Belfast Telegraph

Tuesday 30 September 2014

Joe Brolly rant has highlighted cheating in all sport

Telegraph Sport: where the debate starts

RTÉ Pundit Joe Brolly speaks passionately about the tactics employed by Tyrone and Sean Kavanagh in their All-Ireland quarter final with Monaghan at Croke Park
RTÉ Pundit Joe Brolly speaks passionately about the tactics employed by Tyrone and Sean Kavanagh in their All-Ireland quarter final with Monaghan at Croke Park
RTÉ Pundit Joe Brolly (left) speaks passionately about the tactics employed by Tyrone and Sean Kavanagh in their All-Ireland quarter final with Monaghan at Croke Park
RTÉ Pundit Joe Brolly (left) speaks passionately about the tactics employed by Tyrone and Sean Kavanagh in their All-Ireland quarter final with Monaghan at Croke Park
RTÉ Pundit Joe Brolly (second left) speaks passionately about the tactics employed by Tyrone and Sean Kavanagh in their All-Ireland quarter final with Monaghan at Croke Park
RTÉ Pundit Joe Brolly (second left) speaks passionately about the tactics employed by Tyrone and Sean Kavanagh in their All-Ireland quarter final with Monaghan at Croke Park

The now infamous Joe Brolly rant doesn't just raise questions of the manliness of Sean Cavanagh. It also places the notion of cheating within sports in the spotlight.

Tyrone GAA star Cavanagh tackled Monaghan attacker Conor McManus to the ground as he headed through on goal in a game that Tyrone ultimately won by a slim margin. This cynical action incensed RTE pundit Brolly to the point of calling the incident "rotten", a "disgrace" and an "obscenity".

While this may make for great television, is it really fair to take pot shots at a player doing what has to be done for his team?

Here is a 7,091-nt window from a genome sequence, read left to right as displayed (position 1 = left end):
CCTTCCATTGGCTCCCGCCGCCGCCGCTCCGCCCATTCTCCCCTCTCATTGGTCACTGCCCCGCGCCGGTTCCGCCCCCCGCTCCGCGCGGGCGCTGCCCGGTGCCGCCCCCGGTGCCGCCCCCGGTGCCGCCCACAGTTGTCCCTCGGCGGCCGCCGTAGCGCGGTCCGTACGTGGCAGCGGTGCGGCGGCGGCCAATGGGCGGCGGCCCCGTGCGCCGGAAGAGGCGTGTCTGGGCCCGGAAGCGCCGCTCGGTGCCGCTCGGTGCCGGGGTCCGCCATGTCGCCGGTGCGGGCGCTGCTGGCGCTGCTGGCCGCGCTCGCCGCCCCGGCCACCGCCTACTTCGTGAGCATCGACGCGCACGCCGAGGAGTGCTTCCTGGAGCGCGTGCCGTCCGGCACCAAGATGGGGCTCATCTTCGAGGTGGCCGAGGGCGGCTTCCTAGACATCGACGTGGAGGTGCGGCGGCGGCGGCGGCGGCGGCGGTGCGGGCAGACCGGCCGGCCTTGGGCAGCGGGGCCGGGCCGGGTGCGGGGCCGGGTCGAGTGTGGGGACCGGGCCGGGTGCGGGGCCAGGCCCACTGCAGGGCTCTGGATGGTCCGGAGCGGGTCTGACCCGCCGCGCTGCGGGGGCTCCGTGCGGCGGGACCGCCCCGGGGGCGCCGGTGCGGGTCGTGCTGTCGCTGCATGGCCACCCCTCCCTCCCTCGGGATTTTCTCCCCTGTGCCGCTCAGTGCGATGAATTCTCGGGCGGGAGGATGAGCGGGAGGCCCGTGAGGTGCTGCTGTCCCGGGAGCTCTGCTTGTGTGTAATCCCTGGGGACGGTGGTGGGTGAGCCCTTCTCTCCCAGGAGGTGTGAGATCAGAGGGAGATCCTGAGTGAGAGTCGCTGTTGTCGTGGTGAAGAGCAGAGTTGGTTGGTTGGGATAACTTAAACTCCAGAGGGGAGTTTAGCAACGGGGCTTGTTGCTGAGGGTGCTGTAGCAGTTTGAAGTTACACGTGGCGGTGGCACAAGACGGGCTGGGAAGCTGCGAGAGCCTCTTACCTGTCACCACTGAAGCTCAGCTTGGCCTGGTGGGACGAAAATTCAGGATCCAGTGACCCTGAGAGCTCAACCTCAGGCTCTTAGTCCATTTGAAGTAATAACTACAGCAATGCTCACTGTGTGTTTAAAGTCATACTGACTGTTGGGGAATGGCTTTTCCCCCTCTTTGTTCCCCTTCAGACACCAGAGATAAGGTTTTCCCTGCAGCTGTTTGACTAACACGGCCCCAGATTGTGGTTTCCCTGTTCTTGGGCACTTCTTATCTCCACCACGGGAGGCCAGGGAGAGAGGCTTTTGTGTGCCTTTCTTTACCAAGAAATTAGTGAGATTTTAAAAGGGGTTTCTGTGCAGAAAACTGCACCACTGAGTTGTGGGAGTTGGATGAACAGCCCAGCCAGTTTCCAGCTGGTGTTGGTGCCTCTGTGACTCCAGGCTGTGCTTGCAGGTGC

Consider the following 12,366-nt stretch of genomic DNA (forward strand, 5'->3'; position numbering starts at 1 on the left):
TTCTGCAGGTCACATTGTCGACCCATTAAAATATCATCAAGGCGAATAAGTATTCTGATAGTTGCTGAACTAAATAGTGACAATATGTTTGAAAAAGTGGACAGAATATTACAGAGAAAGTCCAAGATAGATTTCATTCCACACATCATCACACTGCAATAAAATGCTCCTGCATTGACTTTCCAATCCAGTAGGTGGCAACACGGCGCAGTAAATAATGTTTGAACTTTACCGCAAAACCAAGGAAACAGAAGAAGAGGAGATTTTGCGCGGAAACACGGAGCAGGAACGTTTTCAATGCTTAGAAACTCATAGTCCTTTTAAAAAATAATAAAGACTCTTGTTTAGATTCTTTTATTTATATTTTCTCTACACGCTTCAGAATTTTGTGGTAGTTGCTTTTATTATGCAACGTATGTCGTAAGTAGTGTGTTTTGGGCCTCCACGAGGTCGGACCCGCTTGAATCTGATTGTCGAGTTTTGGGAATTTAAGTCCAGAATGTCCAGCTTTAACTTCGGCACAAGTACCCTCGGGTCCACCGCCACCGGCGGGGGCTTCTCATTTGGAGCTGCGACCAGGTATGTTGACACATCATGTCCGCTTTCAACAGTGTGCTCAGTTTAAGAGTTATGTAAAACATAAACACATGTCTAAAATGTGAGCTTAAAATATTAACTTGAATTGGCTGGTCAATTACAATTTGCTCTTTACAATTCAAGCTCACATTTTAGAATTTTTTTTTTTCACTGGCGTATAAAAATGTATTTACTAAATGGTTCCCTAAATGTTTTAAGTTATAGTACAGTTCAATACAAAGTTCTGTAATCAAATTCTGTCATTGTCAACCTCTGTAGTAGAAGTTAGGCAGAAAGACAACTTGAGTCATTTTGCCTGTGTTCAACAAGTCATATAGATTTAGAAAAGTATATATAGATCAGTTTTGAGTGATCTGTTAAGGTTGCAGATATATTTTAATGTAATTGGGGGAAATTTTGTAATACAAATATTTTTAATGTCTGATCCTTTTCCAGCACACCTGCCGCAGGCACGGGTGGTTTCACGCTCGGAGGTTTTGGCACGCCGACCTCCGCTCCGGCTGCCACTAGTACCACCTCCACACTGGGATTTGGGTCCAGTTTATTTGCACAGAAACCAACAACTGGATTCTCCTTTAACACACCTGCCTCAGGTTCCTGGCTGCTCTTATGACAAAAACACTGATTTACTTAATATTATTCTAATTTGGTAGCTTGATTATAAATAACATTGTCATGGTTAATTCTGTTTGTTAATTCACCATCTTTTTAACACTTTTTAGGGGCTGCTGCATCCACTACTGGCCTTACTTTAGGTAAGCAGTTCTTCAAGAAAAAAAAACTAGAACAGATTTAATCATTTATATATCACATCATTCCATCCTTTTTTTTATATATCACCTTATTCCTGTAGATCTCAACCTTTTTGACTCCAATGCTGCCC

The vitriol reserved for 'divers' within soccer has always sat uneasily with me. Why is cheating in this form disgusting yet if a defender gets away with a clumsy challenge we lambast the referee for missing it?

Both instances are against the rules and unfairly disadvantage the opposition, yet the likes of Gareth Bale have been accused of diving – or cheating – while the defender is a lucky boy.

At the highest levels players must take almost any advantage they can or risk losing their spot. Particularly in soccer, with vast sums at risk, the cost of retaining superiority can be huge.

Instead of demanding that players stop using broken rules to their advantage wouldn't the best solution be to fix those rules?

While the black card will soon be introduced to GAA to combat these incidents, this effort will in the end be futile as players will find a new way to bend the rules for their gain.

Attempts to eradicate cheating are noble but will always fall short. After all, who'd be an honest loser instead of a crafty winner?

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